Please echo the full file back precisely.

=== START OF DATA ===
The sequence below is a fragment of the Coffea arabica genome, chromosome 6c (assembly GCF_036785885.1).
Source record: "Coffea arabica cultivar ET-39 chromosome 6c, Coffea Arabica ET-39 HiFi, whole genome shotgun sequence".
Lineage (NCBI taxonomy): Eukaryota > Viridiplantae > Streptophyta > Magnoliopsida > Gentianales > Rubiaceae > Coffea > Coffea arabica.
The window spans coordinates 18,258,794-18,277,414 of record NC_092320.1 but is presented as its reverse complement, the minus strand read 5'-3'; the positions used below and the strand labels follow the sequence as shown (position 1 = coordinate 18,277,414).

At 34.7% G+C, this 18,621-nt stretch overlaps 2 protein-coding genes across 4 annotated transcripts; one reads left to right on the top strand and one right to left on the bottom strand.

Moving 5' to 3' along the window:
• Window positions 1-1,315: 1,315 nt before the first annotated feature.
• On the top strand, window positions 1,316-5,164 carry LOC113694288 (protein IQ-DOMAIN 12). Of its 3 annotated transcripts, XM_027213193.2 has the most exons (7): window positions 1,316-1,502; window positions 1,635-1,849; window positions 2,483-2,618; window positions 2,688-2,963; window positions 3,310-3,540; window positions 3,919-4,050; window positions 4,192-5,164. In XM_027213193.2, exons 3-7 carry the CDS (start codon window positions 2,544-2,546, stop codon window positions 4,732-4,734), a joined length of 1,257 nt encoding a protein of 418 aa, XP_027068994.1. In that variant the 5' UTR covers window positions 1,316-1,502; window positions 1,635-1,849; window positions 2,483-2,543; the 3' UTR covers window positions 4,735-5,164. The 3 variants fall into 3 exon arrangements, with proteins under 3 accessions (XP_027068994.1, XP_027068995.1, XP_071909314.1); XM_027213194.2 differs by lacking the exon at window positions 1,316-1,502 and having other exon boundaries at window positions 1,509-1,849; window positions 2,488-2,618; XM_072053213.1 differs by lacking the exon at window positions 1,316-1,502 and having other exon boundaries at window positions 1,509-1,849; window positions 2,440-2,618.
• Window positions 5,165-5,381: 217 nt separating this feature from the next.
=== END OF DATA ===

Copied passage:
The sequence below is a fragment of the Coffea arabica genome, chromosome 6c (assembly GCF_036785885.1).
Source record: "Coffea arabica cultivar ET-39 chromosome 6c, Coffea Arabica ET-39 HiFi, whole genome shotgun sequence".
Lineage (NCBI taxonomy): Eukaryota > Viridiplantae > Streptophyta > Magnoliopsida > Gentianales > Rubiaceae > Coffea > Coffea arabica.
The window spans coordinates 18,258,794-18,277,414 of record NC_092320.1 but is presented as its reverse complement, the minus strand read 5'-3'; the positions used below and the strand labels follow the sequence as shown (position 1 = coordinate 18,277,414).

At 34.7% G+C, this 18,621-nt stretch overlaps 2 protein-coding genes across 4 annotated transcripts; one reads left to right on the top strand and one right to left on the bottom strand.

Moving 5' to 3' along the window:
• Window positions 1-1,315: 1,315 nt before the first annotated feature.
• On the top strand, window positions 1,316-5,164 carry LOC113694288 (protein IQ-DOMAIN 12). Of its 3 annotated transcripts, XM_027213193.2 has the most exons (7): window positions 1,316-1,502; window positions 1,635-1,849; window positions 2,483-2,618; window positions 2,688-2,963; window positions 3,310-3,540; window positions 3,919-4,050; window positions 4,192-5,164. In XM_027213193.2, exons 3-7 carry the CDS (start codon window positions 2,544-2,546, stop codon window positions 4,732-4,734), a joined length of 1,257 nt encoding a protein of 418 aa, XP_027068994.1. In that variant the 5' UTR covers window positions 1,316-1,502; window positions 1,635-1,849; window positions 2,483-2,543; the 3' UTR covers window positions 4,735-5,164. The 3 variants fall into 3 exon arrangements, with proteins under 3 accessions (XP_027068994.1, XP_027068995.1, XP_071909314.1); XM_027213194.2 differs by lacking the exon at window positions 1,316-1,502 and having other exon boundaries at window positions 1,509-1,849; window positions 2,488-2,618; XM_072053213.1 differs by lacking the exon at window positions 1,316-1,502 and having other exon boundaries at window positions 1,509-1,849; window positions 2,440-2,618.
• Window positions 5,165-5,381: 217 nt separating this feature from the next.